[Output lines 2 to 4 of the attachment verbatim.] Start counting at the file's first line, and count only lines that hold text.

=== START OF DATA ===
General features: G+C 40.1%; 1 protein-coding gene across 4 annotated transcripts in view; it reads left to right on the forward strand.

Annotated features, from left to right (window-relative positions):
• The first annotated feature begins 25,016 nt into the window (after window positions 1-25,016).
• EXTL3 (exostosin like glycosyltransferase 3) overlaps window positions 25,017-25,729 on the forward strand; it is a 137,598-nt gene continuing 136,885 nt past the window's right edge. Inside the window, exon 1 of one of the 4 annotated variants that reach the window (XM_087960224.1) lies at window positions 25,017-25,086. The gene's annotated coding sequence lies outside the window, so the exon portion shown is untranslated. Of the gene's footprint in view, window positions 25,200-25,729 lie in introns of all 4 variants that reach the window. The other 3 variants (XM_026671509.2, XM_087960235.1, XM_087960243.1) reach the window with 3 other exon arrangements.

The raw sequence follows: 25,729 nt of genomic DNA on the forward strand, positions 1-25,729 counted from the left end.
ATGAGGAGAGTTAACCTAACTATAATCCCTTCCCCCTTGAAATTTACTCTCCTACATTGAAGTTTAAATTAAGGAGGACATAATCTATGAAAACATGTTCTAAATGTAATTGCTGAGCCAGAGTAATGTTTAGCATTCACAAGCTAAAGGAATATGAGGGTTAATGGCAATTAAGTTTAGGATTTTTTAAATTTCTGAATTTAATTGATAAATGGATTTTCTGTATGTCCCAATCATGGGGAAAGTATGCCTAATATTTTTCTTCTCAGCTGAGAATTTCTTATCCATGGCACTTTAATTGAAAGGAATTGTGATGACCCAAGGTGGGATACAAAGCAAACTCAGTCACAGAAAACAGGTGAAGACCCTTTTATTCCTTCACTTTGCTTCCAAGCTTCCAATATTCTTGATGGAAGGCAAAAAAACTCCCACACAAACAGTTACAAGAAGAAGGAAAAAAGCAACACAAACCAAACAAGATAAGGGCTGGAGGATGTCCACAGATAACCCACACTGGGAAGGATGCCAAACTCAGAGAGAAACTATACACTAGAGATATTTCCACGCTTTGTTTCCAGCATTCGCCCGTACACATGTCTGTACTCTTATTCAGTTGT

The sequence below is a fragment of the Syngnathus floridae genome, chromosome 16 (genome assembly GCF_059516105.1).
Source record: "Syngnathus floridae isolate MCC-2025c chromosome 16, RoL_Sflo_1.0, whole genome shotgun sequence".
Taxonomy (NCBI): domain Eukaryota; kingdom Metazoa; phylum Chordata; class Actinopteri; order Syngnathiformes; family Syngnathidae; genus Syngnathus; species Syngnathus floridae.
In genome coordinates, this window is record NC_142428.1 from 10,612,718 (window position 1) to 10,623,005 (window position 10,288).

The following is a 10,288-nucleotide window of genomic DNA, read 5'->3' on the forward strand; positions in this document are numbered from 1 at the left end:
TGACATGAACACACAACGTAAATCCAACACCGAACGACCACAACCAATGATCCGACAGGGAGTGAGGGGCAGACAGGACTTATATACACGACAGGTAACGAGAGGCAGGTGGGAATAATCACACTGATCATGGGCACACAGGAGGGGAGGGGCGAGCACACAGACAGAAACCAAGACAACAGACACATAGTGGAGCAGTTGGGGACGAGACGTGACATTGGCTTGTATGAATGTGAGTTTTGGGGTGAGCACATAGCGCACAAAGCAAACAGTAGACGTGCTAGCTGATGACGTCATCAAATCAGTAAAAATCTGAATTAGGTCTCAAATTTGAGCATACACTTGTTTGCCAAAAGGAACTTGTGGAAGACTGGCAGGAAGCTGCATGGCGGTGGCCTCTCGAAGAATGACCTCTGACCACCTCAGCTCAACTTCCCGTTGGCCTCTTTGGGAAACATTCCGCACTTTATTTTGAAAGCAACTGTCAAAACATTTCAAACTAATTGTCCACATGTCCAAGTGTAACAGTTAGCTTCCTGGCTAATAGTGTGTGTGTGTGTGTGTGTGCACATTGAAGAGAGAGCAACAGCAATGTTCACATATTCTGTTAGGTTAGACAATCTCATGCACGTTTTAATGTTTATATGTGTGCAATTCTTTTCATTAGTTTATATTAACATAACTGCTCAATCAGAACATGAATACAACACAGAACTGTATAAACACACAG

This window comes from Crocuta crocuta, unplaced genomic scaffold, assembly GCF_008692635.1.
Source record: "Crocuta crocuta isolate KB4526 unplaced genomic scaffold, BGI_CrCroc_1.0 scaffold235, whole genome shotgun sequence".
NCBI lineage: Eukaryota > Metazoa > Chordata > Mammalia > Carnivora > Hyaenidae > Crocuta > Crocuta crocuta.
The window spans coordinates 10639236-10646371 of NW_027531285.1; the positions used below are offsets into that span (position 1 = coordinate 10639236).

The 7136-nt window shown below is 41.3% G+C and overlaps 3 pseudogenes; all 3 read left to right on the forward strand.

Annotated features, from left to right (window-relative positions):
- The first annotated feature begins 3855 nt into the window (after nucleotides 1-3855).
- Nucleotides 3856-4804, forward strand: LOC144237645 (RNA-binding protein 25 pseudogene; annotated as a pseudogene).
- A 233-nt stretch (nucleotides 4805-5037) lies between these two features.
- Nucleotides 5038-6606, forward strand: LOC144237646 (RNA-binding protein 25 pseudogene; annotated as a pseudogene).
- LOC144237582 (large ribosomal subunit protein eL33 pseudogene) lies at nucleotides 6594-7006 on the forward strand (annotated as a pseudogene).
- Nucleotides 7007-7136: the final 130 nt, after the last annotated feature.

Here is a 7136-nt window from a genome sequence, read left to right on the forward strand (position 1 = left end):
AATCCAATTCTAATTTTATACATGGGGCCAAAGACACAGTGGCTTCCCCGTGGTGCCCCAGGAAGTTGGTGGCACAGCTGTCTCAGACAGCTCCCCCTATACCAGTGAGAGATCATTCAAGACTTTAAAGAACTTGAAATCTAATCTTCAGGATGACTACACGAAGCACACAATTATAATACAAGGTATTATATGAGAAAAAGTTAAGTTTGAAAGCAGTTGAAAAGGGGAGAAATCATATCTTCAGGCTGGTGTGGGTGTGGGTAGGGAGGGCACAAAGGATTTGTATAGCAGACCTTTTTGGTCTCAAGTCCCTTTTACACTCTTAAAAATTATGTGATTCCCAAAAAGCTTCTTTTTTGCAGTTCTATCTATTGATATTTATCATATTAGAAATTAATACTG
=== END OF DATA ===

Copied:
Annotated features, from left to right (window-relative positions):
• The first annotated feature begins 25,016 nt into the window (after window positions 1-25,016).
• EXTL3 (exostosin like glycosyltransferase 3) overlaps window positions 25,017-25,729 on the forward strand; it is a 137,598-nt gene continuing 136,885 nt past the window's right edge. Inside the window, exon 1 of one of the 4 annotated variants that reach the window (XM_087960224.1) lies at window positions 25,017-25,086. The gene's annotated coding sequence lies outside the window, so the exon portion shown is untranslated. Of the gene's footprint in view, window positions 25,200-25,729 lie in introns of all 4 variants that reach the window. The other 3 variants (XM_026671509.2, XM_087960235.1, XM_087960243.1) reach the window with 3 other exon arrangements.